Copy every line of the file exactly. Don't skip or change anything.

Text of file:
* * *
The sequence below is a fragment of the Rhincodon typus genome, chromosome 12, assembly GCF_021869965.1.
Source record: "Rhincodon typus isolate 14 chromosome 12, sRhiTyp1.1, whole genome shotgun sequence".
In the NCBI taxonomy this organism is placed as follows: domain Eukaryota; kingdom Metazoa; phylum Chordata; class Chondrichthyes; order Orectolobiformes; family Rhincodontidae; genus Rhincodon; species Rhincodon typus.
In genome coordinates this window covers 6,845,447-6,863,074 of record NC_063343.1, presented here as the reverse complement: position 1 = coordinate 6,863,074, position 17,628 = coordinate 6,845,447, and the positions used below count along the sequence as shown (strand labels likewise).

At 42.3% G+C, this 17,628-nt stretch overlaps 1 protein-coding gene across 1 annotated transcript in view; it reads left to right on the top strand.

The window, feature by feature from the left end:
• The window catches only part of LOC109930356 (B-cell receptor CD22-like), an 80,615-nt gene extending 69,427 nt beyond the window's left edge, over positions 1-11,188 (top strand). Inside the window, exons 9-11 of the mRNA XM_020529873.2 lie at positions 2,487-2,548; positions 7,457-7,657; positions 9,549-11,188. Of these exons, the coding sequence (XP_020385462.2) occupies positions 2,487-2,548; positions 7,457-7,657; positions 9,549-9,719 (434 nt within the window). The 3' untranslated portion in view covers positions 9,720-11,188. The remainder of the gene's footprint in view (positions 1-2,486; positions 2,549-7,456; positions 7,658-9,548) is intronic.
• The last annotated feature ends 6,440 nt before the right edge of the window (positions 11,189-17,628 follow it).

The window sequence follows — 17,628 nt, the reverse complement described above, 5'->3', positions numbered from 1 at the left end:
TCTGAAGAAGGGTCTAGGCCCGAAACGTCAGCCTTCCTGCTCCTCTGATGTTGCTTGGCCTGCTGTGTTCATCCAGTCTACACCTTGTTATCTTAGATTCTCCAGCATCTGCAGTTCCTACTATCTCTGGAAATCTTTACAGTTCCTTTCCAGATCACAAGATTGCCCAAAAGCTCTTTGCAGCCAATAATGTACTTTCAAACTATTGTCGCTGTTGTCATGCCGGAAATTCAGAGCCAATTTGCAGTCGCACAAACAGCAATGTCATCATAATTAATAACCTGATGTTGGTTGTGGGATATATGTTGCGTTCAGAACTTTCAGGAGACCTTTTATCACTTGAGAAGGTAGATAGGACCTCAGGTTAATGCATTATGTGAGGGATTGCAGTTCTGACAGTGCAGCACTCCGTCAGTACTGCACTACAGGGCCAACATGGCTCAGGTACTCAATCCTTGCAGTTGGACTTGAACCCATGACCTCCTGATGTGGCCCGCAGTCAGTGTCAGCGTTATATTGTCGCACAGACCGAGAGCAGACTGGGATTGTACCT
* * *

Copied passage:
The sequence below is a fragment of the Rhincodon typus genome, chromosome 12, assembly GCF_021869965.1.
Source record: "Rhincodon typus isolate 14 chromosome 12, sRhiTyp1.1, whole genome shotgun sequence".
In the NCBI taxonomy this organism is placed as follows: domain Eukaryota; kingdom Metazoa; phylum Chordata; class Chondrichthyes; order Orectolobiformes; family Rhincodontidae; genus Rhincodon; species Rhincodon typus.
In genome coordinates this window covers 6,845,447-6,863,074 of record NC_063343.1, presented here as the reverse complement: position 1 = coordinate 6,863,074, position 17,628 = coordinate 6,845,447, and the positions used below count along the sequence as shown (strand labels likewise).

At 42.3% G+C, this 17,628-nt stretch overlaps 1 protein-coding gene across 1 annotated transcript in view; it reads left to right on the top strand.

The window, feature by feature from the left end:
• The window catches only part of LOC109930356 (B-cell receptor CD22-like), an 80,615-nt gene extending 69,427 nt beyond the window's left edge, over positions 1-11,188 (top strand). Inside the window, exons 9-11 of the mRNA XM_020529873.2 lie at positions 2,487-2,548; positions 7,457-7,657; positions 9,549-11,188. Of these exons, the coding sequence (XP_020385462.2) occupies positions 2,487-2,548; positions 7,457-7,657; positions 9,549-9,719 (434 nt within the window). The 3' untranslated portion in view covers positions 9,720-11,188. The remainder of the gene's footprint in view (positions 1-2,486; positions 2,549-7,456; positions 7,658-9,548) is intronic.
• The last annotated feature ends 6,440 nt before the right edge of the window (positions 11,189-17,628 follow it).

The window sequence follows — 17,628 nt, the reverse complement described above, 5'->3', positions numbered from 1 at the left end:
TCTGAAGAAGGGTCTAGGCCCGAAACGTCAGCCTTCCTGCTCCTCTGATGTTGCTTGGCCTGCTGTGTTCATCCAGTCTACACCTTGTTATCTTAGATTCTCCAGCATCTGCAGTTCCTACTATCTCTGGAAATCTTTACAGTTCCTTTCCAGATCACAAGATTGCCCAAAAGCTCTTTGCAGCCAATAATGTACTTTCAAACTATTGTCGCTGTTGTCATGCCGGAAATTCAGAGCCAATTTGCAGTCGCACAAACAGCAATGTCATCATAATTAATAACCTGATGTTGGTTGTGGGATATATGTTGCGTTCAGAACTTTCAGGAGACCTTTTATCACTTGAGAAGGTAGATAGGACCTCAGGTTAATGCATTATGTGAGGGATTGCAGTTCTGACAGTGCAGCACTCCGTCAGTACTGCACTACAGGGCCAACATGGCTCAGGTACTCAATCCTTGCAGTTGGACTTGAACCCATGACCTCCTGATGTGGCCCGCAGTCAGTGTCAGCGTTATATTGTCGCACAGACCGAGAGCAGACTGGGATTGTACCT